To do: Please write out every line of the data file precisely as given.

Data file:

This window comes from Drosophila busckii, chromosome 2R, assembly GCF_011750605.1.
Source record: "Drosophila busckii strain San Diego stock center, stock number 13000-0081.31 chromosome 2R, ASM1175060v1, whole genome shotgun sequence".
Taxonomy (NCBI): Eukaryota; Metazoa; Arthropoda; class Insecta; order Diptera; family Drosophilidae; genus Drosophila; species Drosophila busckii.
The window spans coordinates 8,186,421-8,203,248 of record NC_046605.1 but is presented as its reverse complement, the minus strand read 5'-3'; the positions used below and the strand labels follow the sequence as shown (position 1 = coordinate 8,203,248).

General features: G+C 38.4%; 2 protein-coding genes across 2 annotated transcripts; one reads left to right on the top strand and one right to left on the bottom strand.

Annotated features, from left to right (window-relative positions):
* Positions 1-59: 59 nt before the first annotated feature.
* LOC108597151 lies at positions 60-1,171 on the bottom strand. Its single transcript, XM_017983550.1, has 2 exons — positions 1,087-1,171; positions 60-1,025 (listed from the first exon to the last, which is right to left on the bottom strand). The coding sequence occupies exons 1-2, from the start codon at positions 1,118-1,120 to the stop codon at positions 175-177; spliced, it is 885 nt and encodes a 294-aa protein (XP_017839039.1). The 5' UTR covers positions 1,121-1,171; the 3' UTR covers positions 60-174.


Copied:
This window comes from Drosophila busckii, chromosome 2R, assembly GCF_011750605.1.
Source record: "Drosophila busckii strain San Diego stock center, stock number 13000-0081.31 chromosome 2R, ASM1175060v1, whole genome shotgun sequence".
Taxonomy (NCBI): Eukaryota; Metazoa; Arthropoda; class Insecta; order Diptera; family Drosophilidae; genus Drosophila; species Drosophila busckii.
The window spans coordinates 8,186,421-8,203,248 of record NC_046605.1 but is presented as its reverse complement, the minus strand read 5'-3'; the positions used below and the strand labels follow the sequence as shown (position 1 = coordinate 8,203,248).

General features: G+C 38.4%; 2 protein-coding genes across 2 annotated transcripts; one reads left to right on the top strand and one right to left on the bottom strand.

Annotated features, from left to right (window-relative positions):
* Positions 1-59: 59 nt before the first annotated feature.
* LOC108597151 lies at positions 60-1,171 on the bottom strand. Its single transcript, XM_017983550.1, has 2 exons — positions 1,087-1,171; positions 60-1,025 (listed from the first exon to the last, which is right to left on the bottom strand). The coding sequence occupies exons 1-2, from the start codon at positions 1,118-1,120 to the stop codon at positions 175-177; spliced, it is 885 nt and encodes a 294-aa protein (XP_017839039.1). The 5' UTR covers positions 1,121-1,171; the 3' UTR covers positions 60-174.